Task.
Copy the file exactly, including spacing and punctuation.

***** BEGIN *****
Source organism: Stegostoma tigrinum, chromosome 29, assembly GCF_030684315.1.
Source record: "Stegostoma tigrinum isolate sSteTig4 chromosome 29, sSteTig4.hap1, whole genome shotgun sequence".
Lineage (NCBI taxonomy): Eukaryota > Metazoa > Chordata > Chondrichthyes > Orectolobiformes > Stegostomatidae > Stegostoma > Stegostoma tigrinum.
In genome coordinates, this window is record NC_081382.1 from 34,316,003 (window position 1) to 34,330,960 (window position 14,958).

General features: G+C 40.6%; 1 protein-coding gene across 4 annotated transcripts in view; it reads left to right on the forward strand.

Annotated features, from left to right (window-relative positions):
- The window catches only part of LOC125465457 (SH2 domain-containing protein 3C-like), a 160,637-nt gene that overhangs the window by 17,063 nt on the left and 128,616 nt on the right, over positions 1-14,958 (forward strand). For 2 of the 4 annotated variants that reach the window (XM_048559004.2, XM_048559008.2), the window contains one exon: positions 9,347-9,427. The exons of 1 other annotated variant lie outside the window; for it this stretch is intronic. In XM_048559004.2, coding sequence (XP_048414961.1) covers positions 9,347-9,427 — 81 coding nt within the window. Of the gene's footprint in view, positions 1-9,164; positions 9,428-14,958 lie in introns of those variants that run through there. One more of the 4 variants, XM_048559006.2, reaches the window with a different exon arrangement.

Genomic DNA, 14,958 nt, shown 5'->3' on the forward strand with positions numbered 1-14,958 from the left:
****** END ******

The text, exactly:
Source organism: Stegostoma tigrinum, chromosome 29, assembly GCF_030684315.1.
Source record: "Stegostoma tigrinum isolate sSteTig4 chromosome 29, sSteTig4.hap1, whole genome shotgun sequence".
Lineage (NCBI taxonomy): Eukaryota > Metazoa > Chordata > Chondrichthyes > Orectolobiformes > Stegostomatidae > Stegostoma > Stegostoma tigrinum.
In genome coordinates, this window is record NC_081382.1 from 34,316,003 (window position 1) to 34,330,960 (window position 14,958).

General features: G+C 40.6%; 1 protein-coding gene across 4 annotated transcripts in view; it reads left to right on the forward strand.

Annotated features, from left to right (window-relative positions):
- The window catches only part of LOC125465457 (SH2 domain-containing protein 3C-like), a 160,637-nt gene that overhangs the window by 17,063 nt on the left and 128,616 nt on the right, over positions 1-14,958 (forward strand). For 2 of the 4 annotated variants that reach the window (XM_048559004.2, XM_048559008.2), the window contains one exon: positions 9,347-9,427. The exons of 1 other annotated variant lie outside the window; for it this stretch is intronic. In XM_048559004.2, coding sequence (XP_048414961.1) covers positions 9,347-9,427 — 81 coding nt within the window. Of the gene's footprint in view, positions 1-9,164; positions 9,428-14,958 lie in introns of those variants that run through there. One more of the 4 variants, XM_048559006.2, reaches the window with a different exon arrangement.

Genomic DNA, 14,958 nt, shown 5'->3' on the forward strand with positions numbered 1-14,958 from the left: